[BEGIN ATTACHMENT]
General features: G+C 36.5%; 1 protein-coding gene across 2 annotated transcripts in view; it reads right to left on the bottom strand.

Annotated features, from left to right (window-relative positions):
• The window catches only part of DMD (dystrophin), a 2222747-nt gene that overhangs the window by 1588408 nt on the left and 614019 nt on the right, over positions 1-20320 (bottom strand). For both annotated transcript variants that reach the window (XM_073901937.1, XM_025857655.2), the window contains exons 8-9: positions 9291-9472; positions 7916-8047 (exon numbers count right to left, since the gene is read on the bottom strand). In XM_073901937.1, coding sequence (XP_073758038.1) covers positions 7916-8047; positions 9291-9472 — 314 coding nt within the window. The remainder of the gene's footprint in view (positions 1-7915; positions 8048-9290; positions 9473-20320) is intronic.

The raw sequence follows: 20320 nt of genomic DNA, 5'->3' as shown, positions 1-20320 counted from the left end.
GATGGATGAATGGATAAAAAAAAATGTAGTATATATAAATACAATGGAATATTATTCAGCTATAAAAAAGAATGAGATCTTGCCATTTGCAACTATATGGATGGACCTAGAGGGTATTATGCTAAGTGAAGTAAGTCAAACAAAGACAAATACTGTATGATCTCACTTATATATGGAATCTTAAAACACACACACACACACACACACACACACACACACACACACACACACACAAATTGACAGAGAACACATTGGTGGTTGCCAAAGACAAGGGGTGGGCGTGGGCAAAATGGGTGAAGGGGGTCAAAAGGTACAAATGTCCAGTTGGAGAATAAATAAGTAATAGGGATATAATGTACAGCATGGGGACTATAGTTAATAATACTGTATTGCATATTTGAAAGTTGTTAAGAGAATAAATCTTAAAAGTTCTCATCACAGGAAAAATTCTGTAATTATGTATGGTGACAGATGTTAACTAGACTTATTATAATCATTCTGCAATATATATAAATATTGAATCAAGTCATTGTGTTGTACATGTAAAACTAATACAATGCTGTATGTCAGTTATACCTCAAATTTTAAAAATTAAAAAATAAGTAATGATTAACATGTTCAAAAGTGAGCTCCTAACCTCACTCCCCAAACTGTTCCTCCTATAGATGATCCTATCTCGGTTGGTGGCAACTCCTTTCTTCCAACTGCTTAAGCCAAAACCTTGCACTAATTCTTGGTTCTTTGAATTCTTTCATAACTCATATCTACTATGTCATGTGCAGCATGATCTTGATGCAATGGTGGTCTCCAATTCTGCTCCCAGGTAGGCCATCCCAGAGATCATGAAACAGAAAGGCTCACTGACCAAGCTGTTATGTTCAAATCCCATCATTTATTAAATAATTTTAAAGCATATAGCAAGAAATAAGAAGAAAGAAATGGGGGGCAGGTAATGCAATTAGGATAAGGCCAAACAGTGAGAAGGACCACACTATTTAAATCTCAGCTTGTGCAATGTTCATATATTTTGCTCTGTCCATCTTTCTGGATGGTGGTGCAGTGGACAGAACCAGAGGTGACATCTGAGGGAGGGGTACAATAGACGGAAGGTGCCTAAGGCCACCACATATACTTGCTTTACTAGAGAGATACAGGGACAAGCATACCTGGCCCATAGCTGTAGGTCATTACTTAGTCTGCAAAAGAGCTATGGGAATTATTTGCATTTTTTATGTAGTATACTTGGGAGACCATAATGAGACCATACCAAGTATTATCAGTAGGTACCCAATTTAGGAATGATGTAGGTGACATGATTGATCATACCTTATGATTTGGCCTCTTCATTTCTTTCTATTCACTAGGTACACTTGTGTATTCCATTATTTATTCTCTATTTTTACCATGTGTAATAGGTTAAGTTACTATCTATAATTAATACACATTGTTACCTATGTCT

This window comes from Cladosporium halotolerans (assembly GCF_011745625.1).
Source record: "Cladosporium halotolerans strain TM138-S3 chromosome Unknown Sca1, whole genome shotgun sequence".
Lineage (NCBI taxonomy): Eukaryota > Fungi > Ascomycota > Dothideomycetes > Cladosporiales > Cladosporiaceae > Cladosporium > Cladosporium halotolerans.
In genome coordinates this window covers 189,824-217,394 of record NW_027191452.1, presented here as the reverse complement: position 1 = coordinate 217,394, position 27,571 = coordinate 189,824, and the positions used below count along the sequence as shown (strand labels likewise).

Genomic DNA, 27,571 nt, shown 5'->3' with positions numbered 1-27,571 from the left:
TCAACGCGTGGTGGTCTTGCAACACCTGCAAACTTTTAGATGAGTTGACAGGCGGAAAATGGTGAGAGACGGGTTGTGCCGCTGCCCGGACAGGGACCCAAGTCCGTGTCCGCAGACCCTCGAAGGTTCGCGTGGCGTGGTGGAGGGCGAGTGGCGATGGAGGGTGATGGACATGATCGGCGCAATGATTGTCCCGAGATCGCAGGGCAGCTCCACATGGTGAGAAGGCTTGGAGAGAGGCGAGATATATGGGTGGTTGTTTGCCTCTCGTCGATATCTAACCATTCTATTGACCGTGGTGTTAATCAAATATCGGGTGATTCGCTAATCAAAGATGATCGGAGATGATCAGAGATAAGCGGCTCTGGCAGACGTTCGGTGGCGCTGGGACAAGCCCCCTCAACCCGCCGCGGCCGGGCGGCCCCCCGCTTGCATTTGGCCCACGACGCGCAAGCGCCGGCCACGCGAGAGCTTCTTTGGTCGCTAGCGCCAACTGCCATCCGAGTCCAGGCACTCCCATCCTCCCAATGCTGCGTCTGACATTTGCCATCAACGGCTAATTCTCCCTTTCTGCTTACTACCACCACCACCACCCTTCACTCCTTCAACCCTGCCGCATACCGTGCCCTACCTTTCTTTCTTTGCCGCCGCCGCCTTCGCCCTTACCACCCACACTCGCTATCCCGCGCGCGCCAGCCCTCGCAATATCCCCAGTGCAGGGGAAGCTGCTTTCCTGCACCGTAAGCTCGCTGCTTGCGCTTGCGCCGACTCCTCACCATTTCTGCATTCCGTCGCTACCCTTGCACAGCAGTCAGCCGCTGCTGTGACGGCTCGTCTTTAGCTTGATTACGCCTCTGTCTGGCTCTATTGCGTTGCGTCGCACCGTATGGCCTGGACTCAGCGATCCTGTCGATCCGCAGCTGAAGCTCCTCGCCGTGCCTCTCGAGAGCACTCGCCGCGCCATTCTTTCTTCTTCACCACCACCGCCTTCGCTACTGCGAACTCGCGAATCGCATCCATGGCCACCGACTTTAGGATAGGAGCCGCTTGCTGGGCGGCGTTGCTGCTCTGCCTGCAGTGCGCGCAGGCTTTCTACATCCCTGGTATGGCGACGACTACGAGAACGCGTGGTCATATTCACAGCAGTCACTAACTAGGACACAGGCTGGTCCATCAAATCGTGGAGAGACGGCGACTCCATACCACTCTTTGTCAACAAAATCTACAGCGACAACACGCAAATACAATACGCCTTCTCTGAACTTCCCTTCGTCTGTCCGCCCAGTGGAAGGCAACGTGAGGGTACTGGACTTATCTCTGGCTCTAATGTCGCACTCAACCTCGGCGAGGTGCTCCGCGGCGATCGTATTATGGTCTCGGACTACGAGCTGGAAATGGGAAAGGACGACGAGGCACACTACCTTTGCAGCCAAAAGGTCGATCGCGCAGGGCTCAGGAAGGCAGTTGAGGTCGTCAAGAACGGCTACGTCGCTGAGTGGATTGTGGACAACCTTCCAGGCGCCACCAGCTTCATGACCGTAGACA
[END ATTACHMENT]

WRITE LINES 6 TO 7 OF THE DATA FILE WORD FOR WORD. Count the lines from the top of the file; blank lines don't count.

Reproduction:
This window comes from Cladosporium halotolerans (assembly GCF_011745625.1).
Source record: "Cladosporium halotolerans strain TM138-S3 chromosome Unknown Sca1, whole genome shotgun sequence".